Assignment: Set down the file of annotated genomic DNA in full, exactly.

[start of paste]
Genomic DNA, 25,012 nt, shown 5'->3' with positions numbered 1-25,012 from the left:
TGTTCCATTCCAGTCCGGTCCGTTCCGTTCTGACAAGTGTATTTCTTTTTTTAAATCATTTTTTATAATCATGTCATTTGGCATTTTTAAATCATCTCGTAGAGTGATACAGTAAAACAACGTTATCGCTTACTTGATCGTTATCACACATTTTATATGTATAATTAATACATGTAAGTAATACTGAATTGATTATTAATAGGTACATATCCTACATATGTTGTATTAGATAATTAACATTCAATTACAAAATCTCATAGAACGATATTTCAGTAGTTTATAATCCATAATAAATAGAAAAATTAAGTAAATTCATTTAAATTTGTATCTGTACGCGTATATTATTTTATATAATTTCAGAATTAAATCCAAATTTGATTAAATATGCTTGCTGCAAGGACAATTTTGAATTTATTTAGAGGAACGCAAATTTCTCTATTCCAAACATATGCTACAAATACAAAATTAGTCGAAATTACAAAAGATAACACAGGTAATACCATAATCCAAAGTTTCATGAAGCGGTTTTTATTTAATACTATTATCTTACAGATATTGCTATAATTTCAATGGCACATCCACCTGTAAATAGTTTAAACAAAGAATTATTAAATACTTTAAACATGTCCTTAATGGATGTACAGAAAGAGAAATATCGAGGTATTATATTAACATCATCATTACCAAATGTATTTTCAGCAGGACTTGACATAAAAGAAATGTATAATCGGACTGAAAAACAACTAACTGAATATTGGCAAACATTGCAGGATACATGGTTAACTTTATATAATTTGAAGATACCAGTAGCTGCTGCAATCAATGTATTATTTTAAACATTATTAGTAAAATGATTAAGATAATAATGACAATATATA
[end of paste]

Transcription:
Genomic DNA, 25,012 nt, shown 5'->3' with positions numbered 1-25,012 from the left:
TGTTCCATTCCAGTCCGGTCCGTTCCGTTCTGACAAGTGTATTTCTTTTTTTAAATCATTTTTTATAATCATGTCATTTGGCATTTTTAAATCATCTCGTAGAGTGATACAGTAAAACAACGTTATCGCTTACTTGATCGTTATCACACATTTTATATGTATAATTAATACATGTAAGTAATACTGAATTGATTATTAATAGGTACATATCCTACATATGTTGTATTAGATAATTAACATTCAATTACAAAATCTCATAGAACGATATTTCAGTAGTTTATAATCCATAATAAATAGAAAAATTAAGTAAATTCATTTAAATTTGTATCTGTACGCGTATATTATTTTATATAATTTCAGAATTAAATCCAAATTTGATTAAATATGCTTGCTGCAAGGACAATTTTGAATTTATTTAGAGGAACGCAAATTTCTCTATTCCAAACATATGCTACAAATACAAAATTAGTCGAAATTACAAAAGATAACACAGGTAATACCATAATCCAAAGTTTCATGAAGCGGTTTTTATTTAATACTATTATCTTACAGATATTGCTATAATTTCAATGGCACATCCACCTGTAAATAGTTTAAACAAAGAATTATTAAATACTTTAAACATGTCCTTAATGGATGTACAGAAAGAGAAATATCGAGGTATTATATTAACATCATCATTACCAAATGTATTTTCAGCAGGACTTGACATAAAAGAAATGTATAATCGGACTGAAAAACAACTAACTGAATATTGGCAAACATTGCAGGATACATGGTTAACTTTATATAATTTGAAGATACCAGTAGCTGCTGCAATCAATGTATTATTTTAAACATTATTAGTAAAATGATTAAGATAATAATGACAATATATA